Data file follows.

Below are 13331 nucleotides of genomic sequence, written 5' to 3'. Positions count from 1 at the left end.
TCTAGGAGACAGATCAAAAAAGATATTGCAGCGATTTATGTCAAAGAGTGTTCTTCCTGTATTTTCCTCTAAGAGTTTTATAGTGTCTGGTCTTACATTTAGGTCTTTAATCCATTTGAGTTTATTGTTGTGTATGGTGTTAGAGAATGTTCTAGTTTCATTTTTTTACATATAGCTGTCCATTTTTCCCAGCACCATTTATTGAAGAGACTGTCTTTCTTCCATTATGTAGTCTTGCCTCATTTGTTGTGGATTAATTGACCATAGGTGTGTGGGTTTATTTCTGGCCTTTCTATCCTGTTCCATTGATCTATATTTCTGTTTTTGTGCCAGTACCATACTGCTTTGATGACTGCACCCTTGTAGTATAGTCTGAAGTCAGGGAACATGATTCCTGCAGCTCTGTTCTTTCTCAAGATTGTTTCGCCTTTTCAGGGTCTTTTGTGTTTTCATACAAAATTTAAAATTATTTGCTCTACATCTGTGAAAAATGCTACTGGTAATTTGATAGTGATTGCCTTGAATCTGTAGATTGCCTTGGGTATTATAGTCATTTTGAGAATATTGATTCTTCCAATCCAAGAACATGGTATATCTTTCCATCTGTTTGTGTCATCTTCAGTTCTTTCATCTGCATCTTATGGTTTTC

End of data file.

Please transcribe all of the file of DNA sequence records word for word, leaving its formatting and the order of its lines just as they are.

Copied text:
Below are 13331 nucleotides of genomic sequence, written 5' to 3'. Positions count from 1 at the left end.
TCTAGGAGACAGATCAAAAAAGATATTGCAGCGATTTATGTCAAAGAGTGTTCTTCCTGTATTTTCCTCTAAGAGTTTTATAGTGTCTGGTCTTACATTTAGGTCTTTAATCCATTTGAGTTTATTGTTGTGTATGGTGTTAGAGAATGTTCTAGTTTCATTTTTTTACATATAGCTGTCCATTTTTCCCAGCACCATTTATTGAAGAGACTGTCTTTCTTCCATTATGTAGTCTTGCCTCATTTGTTGTGGATTAATTGACCATAGGTGTGTGGGTTTATTTCTGGCCTTTCTATCCTGTTCCATTGATCTATATTTCTGTTTTTGTGCCAGTACCATACTGCTTTGATGACTGCACCCTTGTAGTATAGTCTGAAGTCAGGGAACATGATTCCTGCAGCTCTGTTCTTTCTCAAGATTGTTTCGCCTTTTCAGGGTCTTTTGTGTTTTCATACAAAATTTAAAATTATTTGCTCTACATCTGTGAAAAATGCTACTGGTAATTTGATAGTGATTGCCTTGAATCTGTAGATTGCCTTGGGTATTATAGTCATTTTGAGAATATTGATTCTTCCAATCCAAGAACATGGTATATCTTTCCATCTGTTTGTGTCATCTTCAGTTCTTTCATCTGCATCTTATGGTTTTC